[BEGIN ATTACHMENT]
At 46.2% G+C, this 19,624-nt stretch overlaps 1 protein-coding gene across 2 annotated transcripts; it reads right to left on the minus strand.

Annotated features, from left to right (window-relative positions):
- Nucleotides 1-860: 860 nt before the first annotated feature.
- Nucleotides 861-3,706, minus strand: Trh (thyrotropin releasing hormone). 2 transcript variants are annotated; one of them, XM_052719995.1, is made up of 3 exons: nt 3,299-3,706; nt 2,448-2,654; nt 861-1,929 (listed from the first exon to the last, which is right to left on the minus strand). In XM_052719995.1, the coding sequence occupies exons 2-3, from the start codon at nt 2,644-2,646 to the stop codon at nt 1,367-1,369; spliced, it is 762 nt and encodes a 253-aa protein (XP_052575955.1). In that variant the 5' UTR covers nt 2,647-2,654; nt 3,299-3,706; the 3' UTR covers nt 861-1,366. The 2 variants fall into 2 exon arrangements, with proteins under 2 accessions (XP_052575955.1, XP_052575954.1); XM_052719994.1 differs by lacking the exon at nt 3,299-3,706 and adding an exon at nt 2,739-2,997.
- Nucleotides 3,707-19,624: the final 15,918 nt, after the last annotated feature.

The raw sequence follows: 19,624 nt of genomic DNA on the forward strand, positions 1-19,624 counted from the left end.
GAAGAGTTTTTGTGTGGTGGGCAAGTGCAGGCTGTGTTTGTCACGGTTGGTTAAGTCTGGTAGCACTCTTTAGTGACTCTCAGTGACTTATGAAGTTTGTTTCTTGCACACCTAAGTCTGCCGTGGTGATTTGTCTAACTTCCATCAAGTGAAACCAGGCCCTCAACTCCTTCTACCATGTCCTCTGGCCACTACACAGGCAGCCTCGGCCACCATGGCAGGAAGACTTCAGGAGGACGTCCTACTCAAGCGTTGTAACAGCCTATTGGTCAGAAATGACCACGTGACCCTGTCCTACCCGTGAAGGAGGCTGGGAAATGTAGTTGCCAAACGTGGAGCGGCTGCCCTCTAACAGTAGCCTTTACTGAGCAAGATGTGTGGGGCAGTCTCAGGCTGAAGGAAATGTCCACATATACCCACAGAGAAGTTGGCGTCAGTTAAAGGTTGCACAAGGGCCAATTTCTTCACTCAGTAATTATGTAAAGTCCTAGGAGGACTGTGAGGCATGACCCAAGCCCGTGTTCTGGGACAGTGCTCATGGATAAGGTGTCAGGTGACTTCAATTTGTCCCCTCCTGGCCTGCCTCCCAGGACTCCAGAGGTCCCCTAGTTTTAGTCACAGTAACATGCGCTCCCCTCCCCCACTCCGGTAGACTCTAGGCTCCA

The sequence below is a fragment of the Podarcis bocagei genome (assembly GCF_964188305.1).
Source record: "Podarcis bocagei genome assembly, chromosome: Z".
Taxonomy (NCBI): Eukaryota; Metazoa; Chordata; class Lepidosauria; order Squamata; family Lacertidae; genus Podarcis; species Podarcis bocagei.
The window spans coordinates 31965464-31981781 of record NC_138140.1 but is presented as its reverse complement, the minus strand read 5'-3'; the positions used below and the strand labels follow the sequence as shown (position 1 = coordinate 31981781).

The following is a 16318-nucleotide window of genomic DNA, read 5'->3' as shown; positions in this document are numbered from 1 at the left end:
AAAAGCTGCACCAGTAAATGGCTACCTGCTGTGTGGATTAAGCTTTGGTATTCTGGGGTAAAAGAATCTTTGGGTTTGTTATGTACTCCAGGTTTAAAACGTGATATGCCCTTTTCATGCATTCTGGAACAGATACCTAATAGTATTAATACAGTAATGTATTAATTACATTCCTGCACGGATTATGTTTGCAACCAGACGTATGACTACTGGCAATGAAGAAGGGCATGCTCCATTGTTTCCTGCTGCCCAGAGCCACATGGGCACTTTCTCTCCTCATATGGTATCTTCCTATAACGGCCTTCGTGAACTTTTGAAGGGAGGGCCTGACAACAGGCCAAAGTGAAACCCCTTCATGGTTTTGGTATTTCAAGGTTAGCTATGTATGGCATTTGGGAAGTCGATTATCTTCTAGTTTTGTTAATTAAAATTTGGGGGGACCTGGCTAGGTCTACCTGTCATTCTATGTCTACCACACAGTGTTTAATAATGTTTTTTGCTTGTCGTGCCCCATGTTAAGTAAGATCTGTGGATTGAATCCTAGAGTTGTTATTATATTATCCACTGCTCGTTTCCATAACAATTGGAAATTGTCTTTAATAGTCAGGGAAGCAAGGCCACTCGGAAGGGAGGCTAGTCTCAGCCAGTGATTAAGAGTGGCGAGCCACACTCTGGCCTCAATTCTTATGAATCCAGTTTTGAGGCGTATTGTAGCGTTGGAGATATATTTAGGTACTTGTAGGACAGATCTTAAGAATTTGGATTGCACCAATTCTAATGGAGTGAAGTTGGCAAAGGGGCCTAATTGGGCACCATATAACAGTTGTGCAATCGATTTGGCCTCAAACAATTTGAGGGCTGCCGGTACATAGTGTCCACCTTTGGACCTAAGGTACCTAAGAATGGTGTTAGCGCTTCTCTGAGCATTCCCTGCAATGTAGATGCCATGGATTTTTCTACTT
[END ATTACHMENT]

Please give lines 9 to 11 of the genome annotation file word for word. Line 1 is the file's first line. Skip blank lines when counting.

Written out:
Source record: "Podarcis bocagei genome assembly, chromosome: Z".
Taxonomy (NCBI): Eukaryota; Metazoa; Chordata; class Lepidosauria; order Squamata; family Lacertidae; genus Podarcis; species Podarcis bocagei.
The window spans coordinates 31965464-31981781 of record NC_138140.1 but is presented as its reverse complement, the minus strand read 5'-3'; the positions used below and the strand labels follow the sequence as shown (position 1 = coordinate 31981781).